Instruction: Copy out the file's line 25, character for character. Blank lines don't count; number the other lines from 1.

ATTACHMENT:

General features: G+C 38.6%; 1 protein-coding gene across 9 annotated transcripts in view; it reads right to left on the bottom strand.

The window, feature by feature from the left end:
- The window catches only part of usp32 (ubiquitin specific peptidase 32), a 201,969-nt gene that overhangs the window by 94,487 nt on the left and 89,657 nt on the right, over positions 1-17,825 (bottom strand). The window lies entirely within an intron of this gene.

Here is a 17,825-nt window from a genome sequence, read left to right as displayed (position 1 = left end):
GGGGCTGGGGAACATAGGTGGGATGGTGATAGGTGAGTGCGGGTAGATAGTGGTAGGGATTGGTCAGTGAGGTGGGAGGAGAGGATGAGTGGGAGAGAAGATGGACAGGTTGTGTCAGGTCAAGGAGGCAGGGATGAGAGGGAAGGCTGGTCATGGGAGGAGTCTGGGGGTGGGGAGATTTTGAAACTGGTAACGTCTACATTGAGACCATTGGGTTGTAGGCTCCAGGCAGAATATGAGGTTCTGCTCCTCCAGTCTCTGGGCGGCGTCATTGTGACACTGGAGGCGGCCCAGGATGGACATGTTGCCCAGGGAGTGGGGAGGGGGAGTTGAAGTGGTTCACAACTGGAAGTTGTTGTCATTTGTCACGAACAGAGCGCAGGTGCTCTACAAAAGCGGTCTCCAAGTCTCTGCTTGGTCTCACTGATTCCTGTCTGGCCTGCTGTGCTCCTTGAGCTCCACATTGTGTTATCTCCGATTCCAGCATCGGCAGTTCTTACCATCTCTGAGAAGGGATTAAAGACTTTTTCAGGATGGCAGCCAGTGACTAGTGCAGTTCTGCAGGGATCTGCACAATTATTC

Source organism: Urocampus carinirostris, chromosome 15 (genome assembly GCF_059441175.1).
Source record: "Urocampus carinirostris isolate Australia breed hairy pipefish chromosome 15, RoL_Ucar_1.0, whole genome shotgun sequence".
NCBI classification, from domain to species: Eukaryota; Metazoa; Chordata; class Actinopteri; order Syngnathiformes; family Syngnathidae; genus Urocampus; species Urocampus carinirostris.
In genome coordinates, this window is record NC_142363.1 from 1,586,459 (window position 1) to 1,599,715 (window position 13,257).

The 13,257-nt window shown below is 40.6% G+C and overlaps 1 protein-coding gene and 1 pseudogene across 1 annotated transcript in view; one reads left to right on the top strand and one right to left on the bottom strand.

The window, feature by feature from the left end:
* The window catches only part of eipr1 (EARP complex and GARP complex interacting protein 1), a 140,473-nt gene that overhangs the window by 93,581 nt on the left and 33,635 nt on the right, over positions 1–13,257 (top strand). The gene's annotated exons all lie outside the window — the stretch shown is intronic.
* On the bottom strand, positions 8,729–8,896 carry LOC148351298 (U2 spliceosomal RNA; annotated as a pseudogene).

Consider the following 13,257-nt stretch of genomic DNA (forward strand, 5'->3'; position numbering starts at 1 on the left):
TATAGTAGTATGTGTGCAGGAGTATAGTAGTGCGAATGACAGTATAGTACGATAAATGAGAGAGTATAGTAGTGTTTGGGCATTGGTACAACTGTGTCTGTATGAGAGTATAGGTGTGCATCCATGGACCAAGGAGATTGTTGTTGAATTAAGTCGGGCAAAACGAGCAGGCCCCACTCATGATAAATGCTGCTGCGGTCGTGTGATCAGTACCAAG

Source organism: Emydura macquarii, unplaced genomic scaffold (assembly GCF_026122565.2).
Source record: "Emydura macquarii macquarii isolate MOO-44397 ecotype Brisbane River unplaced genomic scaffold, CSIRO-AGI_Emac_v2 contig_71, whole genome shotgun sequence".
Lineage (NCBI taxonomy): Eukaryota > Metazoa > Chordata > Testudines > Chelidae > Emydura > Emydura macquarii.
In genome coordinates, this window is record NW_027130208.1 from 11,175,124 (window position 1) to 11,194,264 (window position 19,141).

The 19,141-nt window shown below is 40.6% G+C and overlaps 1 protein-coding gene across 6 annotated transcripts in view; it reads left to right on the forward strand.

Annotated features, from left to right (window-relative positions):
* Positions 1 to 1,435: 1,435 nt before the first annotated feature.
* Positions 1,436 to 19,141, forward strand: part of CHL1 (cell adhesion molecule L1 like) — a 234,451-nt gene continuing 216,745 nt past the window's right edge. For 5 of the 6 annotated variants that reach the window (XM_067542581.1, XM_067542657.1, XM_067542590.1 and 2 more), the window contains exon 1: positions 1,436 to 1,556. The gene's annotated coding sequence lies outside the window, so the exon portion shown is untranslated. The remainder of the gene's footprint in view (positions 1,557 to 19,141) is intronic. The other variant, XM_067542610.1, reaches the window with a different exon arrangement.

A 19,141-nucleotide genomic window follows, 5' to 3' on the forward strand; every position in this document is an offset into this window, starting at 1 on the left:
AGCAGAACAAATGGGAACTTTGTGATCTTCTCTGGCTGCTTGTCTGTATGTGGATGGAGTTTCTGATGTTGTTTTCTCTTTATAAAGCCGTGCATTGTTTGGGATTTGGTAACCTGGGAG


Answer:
AGCAGAACAAATGGGAACTTTGTGATCTTCTCTGGCTGCTTGTCTGTATGTGGATGGAGTTTCTGATGTTGTTTTCTCTTTATAAAGCCGTGCATTGTTTGGGATTTGGTAACCTGGGAG